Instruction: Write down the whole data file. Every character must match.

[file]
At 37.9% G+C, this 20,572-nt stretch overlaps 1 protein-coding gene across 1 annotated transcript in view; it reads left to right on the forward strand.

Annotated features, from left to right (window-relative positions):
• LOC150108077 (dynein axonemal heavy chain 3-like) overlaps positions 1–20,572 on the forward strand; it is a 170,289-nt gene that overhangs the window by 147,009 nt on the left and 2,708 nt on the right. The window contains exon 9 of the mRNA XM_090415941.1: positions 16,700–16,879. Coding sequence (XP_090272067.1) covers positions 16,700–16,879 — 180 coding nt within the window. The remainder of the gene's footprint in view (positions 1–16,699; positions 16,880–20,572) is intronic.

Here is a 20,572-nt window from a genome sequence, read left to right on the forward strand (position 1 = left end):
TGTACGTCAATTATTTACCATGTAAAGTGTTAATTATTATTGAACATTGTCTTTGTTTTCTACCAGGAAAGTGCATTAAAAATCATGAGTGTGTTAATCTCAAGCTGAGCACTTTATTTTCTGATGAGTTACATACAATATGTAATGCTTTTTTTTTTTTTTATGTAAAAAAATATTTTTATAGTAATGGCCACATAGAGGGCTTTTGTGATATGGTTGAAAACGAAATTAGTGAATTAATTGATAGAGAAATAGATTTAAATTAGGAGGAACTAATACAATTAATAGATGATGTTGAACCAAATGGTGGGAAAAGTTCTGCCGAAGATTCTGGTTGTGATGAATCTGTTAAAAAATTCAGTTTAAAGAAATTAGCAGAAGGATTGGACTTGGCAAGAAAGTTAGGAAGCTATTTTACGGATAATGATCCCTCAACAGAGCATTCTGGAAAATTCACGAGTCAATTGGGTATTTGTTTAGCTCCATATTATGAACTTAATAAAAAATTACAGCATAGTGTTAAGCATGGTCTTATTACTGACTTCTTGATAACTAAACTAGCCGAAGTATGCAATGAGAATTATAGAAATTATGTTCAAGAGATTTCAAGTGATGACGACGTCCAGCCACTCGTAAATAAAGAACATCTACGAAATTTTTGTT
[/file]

At 37.9% G+C, this 20,572-nt stretch overlaps 1 protein-coding gene across 1 annotated transcript in view; it reads left to right on the forward strand.

Annotated features, from left to right (window-relative positions):
• LOC150108077 (dynein axonemal heavy chain 3-like) overlaps positions 1–20,572 on the forward strand; it is a 170,289-nt gene that overhangs the window by 147,009 nt on the left and 2,708 nt on the right. The window contains exon 9 of the mRNA XM_090415941.1: positions 16,700–16,879. Coding sequence (XP_090272067.1) covers positions 16,700–16,879 — 180 coding nt within the window. The remainder of the gene's footprint in view (positions 1–16,699; positions 16,880–20,572) is intronic.

Here is a 20,572-nt window from a genome sequence, read left to right on the forward strand (position 1 = left end):
TGTACGTCAATTATTTACCATGTAAAGTGTTAATTATTATTGAACATTGTCTTTGTTTTCTACCAGGAAAGTGCATTAAAAATCATGAGTGTGTTAATCTCAAGCTGAGCACTTTATTTTCTGATGAGTTACATACAATATGTAATGCTTTTTTTTTTTTTTATGTAAAAAAATATTTTTATAGTAATGGCCACATAGAGGGCTTTTGTGATATGGTTGAAAACGAAATTAGTGAATTAATTGATAGAGAAATAGATTTAAATTAGGAGGAACTAATACAATTAATAGATGATGTTGAACCAAATGGTGGGAAAAGTTCTGCCGAAGATTCTGGTTGTGATGAATCTGTTAAAAAATTCAGTTTAAAGAAATTAGCAGAAGGATTGGACTTGGCAAGAAAGTTAGGAAGCTATTTTACGGATAATGATCCCTCAACAGAGCATTCTGGAAAATTCACGAGTCAATTGGGTATTTGTTTAGCTCCATATTATGAACTTAATAAAAAATTACAGCATAGTGTTAAGCATGGTCTTATTACTGACTTCTTGATAACTAAACTAGCCGAAGTATGCAATGAGAATTATAGAAATTATGTTCAAGAGATTTCAAGTGATGACGACGTCCAGCCACTCGTAAATAAAGAACATCTACGAAATTTTTGTT